Third, we remind you that in a staff survey conducted last year, half of the respondents were opposed to any agreement with the Ramsay Centre (according to this report in The Guardian). Yet in your message to us of 18 September, you co-opt a number of disciplines, many of which are represented among the signatories to this letter, in the name of your proposed cobbled-together major in ‘Western Tradition’. You offer our curricula for sale to the Ramsay Centre, speaking in our name and in the name of the University without any direct consultation with the disciplines concerned and without any reference to Academic Board, which is the collegial governance body of this University charged with approval or otherwise of any new academic programs. At the most recent meeting of that Board, on 3 September this year, the new DVC Indigenous spoke of a range of initiatives to promote greater inclusion of Indigenous students, and a Chinese student voiced concerns over racism and discrimination on campus. The Board made a commitment to continue dialogue with our Chinese students over this issue. Any alliance between this University and the Ramsay Centre would directly contradict, indeed, seriously undermine, these commitments to inclusion and dialogue.

Among the core values ostensibly defended by this University are intellectual freedom and collegial governance. You yourself set up this July a consultative group to determine implementation of the Australian Government’s recommendations on freedom of speech in Australian universities (the so-called French Review, 2019). These are freedoms that the Hungarian leader so admired by Tony Abbott has flouted in his attacks on Central European University, which has been forced to move its main campus from Budapest to Vienna in order to continue to run its programs. Unfortunately, you also flout those freedoms by implying, in your email to staff and presumably in your letter to the Ramsay Centre, consent by the University’s academic community to a proposal that will lead to entrenchment of a hard-right political agenda within our programs. So, let us be clear: we do not consent.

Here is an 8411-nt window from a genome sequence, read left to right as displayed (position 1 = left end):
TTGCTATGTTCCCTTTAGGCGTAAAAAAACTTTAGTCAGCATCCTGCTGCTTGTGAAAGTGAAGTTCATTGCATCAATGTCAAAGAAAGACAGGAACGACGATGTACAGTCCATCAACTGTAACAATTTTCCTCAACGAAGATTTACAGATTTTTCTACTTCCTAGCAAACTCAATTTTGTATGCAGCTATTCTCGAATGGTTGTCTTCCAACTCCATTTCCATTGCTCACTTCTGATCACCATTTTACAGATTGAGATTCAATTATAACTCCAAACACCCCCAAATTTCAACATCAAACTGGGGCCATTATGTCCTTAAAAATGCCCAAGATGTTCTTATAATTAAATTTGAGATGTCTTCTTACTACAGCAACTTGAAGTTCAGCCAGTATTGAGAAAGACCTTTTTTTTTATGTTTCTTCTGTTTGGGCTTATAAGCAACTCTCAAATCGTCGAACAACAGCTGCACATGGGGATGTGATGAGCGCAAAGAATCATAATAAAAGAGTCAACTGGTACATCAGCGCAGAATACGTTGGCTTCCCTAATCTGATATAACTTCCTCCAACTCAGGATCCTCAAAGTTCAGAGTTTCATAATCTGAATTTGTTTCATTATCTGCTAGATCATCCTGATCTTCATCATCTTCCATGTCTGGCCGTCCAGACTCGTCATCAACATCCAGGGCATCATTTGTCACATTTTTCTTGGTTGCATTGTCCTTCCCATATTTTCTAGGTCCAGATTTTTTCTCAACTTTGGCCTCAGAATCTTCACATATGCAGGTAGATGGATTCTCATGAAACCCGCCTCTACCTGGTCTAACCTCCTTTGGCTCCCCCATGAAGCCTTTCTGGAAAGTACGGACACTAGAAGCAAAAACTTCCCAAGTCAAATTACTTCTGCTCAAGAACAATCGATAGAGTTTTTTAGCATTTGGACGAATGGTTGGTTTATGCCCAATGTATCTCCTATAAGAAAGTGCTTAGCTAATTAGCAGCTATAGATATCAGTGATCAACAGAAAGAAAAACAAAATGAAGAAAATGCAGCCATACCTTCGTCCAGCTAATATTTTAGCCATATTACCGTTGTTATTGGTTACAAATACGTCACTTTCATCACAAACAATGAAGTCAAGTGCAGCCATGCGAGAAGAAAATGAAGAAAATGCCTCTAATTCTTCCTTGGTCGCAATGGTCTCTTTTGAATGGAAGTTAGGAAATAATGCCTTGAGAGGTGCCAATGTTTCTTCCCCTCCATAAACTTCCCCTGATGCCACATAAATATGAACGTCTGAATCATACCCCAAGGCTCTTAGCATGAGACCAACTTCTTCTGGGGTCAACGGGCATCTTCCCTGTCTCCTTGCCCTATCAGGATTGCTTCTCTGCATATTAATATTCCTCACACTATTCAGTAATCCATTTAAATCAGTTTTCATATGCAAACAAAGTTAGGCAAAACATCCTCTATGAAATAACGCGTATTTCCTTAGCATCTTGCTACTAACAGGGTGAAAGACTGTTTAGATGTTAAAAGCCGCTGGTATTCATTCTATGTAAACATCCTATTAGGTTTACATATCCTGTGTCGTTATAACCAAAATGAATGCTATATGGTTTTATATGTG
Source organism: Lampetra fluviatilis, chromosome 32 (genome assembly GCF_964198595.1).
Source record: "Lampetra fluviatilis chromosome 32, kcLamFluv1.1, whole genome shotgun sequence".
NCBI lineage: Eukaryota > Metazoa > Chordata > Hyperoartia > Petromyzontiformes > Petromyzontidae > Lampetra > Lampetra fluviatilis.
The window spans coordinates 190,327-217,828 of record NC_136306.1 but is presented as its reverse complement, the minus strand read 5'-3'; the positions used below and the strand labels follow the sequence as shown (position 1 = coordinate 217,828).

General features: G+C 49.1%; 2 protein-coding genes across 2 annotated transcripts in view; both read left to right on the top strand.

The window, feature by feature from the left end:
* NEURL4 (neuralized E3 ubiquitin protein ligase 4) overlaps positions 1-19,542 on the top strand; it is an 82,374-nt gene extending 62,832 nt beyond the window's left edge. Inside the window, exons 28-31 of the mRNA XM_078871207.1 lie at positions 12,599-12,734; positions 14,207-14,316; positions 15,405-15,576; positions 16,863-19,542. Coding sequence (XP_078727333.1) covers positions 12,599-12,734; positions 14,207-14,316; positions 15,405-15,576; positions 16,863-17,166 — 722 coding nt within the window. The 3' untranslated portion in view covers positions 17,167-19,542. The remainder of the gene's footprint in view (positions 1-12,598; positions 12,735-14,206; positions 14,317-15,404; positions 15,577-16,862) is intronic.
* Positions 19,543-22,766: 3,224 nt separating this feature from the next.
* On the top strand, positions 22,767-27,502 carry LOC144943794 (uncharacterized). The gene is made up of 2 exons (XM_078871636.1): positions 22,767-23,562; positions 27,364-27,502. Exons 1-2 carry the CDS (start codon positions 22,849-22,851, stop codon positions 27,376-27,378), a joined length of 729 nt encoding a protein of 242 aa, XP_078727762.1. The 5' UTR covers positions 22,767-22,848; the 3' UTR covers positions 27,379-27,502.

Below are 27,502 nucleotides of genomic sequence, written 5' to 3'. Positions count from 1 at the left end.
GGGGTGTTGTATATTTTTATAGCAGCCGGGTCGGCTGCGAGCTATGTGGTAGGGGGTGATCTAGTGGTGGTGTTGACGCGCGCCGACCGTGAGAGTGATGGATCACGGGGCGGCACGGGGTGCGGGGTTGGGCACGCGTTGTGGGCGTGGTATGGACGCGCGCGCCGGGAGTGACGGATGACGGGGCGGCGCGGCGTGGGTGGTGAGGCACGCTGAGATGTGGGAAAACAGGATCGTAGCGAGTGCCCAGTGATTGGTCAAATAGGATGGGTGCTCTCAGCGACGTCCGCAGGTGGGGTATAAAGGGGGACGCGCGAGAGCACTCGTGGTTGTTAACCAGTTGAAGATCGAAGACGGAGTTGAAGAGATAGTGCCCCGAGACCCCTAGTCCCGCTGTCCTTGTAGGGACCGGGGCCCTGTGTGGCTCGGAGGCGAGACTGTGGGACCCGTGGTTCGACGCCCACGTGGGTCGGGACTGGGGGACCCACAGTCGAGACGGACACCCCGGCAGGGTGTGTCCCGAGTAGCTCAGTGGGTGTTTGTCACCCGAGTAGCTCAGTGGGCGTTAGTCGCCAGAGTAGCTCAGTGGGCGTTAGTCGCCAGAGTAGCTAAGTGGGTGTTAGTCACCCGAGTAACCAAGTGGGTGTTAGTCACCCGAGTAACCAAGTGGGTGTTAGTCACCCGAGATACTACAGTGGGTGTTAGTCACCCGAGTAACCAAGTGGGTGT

Signatories as at 30 September, 5pm

  1. Associate Professor Bronwyn Winter, European Studies / International and Global Studies
  2. Professor John Frow, English 
  3. Dr Robert Boncardo, European Studies / International and Global Studies
  4. Dr Coel Kirkby, Law School
  5. Dr Fernanda Peñaloza, Spanish and Latin American Studies
  6. Dr Paul Dwyer, Theatre and Performance Studies
  7. Dr Yaegan Doran, Linguistics
  8. Dr Cat Moir, Chair, Germanic Studies
  9. James Newbold, Students Representative Council Education Officer
  10. Dr Lucia Sorbera, Chair, Arabic Language and Cultures
  11. Honorary  Associate Professor Estela Valverde, Spanish and Latin American Studies
  12. Dr Maria Cristina Mauceri, Honorary Associate, Italian Studies
  13. Dr Rubén Perez-Hidalgo, Spanish and Latin American Studies